Spiderbait & Numbskulls At The Gov

If this momentous show was to have any theme to it, Pennsylvanian folk rocker Jim Croce had it defined with one quotation: “If you dig it, do it. If you dig it a lot, do it twice”;

If this momentous show was to have any theme to it, Pennsylvanian folk rocker Jim Croce had it defined with one quotation: “If you dig it, do it. If you dig it a lot, do it twice”; how you may ask? On this night there were two bands, both celebrating over two decades as bands, the headliner was performing two sold-out shows at the Gov over two successive nights and Adelaide of course receiving twice the enjoyment.

Adelaide Surf Punk quartet the Numbskulls channeled their SoCal idols such as NOFX and Green Day, but with a big injection of Australiana to provoke the audience into an “Occa” great time. This was in all sincerity, a stunning opening to a prestigious show of this magnitude. Their onstage performance and stance was immaculately powerful and practically enforcing in inciting the parent punks, furry onesie-wearing kids and bearded beach bums into a dance-off around the venue.
Pizza Box, Beerin Up, Green Room, Glad You’ve Gone Away, Coco Pops and Numbskulls were highlight tracks; honestly though the entirety of the presentation was rather faultless.
Celebrating 26 years together, the four-piece know how to work any room and The Gov was of no threat to the four gentlemen, even if it was their first time. Whilst their brand of juvenile yet jovial punk was light-hearted fun, an important message was sent out to the audience about bassist Dave Aulert’s wife and a charity the band are working with. Please find more details here:


For this writer, 1996 marked the year of twelve years on this planet. At the time, “rebellious punk kid” was an accurate description of my existence and the walkman I owned was in short, the purpose of my being.
I remember my comprehension of the world of music altering vastly at this point in life as adoringly fell in love with a short song entitled Buy Me A Pony. Forgotten was my overplayed cassette copy of The Presidents Of The United States Of America and I saved pocket money and endlessly listened to Triple J for that one minute and 44 seconds of alternative grunge punk which came from Spiderbait’s ‘Ivy And The Big Apples’ (I eventually bought the album).
At this event, a sold-out Governor Hindmarsh venue including this scribe and a lot of South Australians were invited to celebrate 20 years of this remarkable record with the three members of Spiderbait: Drummer Mark Maher, bassist Janet English and guitarist Damian Witty and the anticipation was beyond palpable.

With an eruption of noise upon the trio’s entrance onto the stage, the known opening track Chest Hair, with its fuzzy guitar tone and pummeling drum-beat acted almost as a calming hypnotism provoked by the three-piece’s reserved beginning. Understandably this show was not a sprint by any means, more like a mini-marathon and all present needed to warm their muscles before the main stretch.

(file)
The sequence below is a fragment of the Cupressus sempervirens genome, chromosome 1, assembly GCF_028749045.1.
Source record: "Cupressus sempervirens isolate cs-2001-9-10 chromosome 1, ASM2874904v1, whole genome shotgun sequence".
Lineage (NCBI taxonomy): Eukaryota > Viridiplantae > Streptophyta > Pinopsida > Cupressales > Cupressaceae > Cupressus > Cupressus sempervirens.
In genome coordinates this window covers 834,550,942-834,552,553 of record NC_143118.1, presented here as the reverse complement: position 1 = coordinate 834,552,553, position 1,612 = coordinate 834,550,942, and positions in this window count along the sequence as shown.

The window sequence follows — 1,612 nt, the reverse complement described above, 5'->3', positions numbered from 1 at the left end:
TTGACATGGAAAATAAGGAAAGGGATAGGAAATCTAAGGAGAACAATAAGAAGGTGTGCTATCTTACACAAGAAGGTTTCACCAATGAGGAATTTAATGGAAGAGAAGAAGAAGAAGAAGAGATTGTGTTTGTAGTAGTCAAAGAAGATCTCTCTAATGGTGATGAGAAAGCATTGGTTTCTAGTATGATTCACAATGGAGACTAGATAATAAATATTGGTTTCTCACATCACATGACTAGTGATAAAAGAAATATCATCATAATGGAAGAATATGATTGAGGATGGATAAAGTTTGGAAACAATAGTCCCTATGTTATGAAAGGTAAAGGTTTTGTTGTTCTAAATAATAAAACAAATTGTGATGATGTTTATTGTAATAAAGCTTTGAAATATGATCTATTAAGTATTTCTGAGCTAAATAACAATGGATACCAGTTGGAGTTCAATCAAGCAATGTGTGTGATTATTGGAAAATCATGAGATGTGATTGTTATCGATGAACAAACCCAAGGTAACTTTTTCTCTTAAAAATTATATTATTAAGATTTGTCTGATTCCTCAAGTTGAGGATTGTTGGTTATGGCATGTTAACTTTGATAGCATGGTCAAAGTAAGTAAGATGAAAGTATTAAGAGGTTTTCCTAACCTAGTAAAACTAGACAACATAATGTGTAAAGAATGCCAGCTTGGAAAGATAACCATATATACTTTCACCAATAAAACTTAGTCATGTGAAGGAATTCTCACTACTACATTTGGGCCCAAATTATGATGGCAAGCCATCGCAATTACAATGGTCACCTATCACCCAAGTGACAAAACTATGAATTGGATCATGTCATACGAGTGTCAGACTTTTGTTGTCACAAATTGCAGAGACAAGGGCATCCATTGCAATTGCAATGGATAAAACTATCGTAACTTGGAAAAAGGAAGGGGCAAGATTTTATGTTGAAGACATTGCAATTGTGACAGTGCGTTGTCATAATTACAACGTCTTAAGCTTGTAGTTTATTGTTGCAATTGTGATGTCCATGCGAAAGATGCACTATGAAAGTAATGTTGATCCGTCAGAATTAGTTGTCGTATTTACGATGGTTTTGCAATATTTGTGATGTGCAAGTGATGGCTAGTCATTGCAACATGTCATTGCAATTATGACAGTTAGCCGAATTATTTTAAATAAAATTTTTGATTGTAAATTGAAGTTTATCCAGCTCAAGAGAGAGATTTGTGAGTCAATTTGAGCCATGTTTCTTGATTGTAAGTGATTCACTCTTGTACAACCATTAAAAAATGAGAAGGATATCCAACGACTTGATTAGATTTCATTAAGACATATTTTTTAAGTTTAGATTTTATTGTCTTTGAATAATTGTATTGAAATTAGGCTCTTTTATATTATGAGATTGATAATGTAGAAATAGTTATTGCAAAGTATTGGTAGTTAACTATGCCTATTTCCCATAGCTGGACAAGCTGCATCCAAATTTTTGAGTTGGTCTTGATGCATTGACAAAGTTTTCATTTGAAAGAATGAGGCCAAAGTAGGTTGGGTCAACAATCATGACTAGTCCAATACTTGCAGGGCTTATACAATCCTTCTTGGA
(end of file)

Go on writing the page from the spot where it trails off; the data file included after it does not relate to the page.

Hot Water And Milk boosted the energy levels but it was the anthem Buy Me A Pony, the first Australian number one in JJJ’s hottest 100 that garnered the most momentum and the birth of a “polite” mosh-pit.
When Fusion Ruled The Earth was an excellent elaborate math-punk number which entranced Adelaide; Calypso soon snapped the attendees out of their hypnosis with a deafening sing-along.
Goin’ Off was a delightful ballad with guest drummer, a lucky kid called “Jack”, who fulfilled many of the observers’ dreams. This was accentuated superbly by Horschack Army.
Jasper was THE SONG to incite adrenaline venue wide and the momentum carried through until closing track Driving Up The Ceiling.
However, this was not the farewell, an encore was a necessity and the ‘bait gladly obliged. Fucken Awesome was a beast in itself and a requisite for the event although surprisingly not the ending. Black Betty originally by Ram Jam and covered by Spiderbait in 2004 was the official song of departure and executed exquisitely. On any other day this writer struggles to embrace the track, but in this live setting with a dramatic extension and infinite intensity added to the hillbilly swamp punk number, it more than worked, it rocked.
In closing many thanks must be given to Spiderbait, this was an excellent celebration of their milestone and in exceptional form percussionist KRAM is still a monster both on and off his kit. Personally my gratefulness is toward Janet English, who over 20 years ago opened this music-adorer’s mind to women in rock and still has the same grace in her beautiful voice today. Spiderbait you are still a ‘Grand Slam’.

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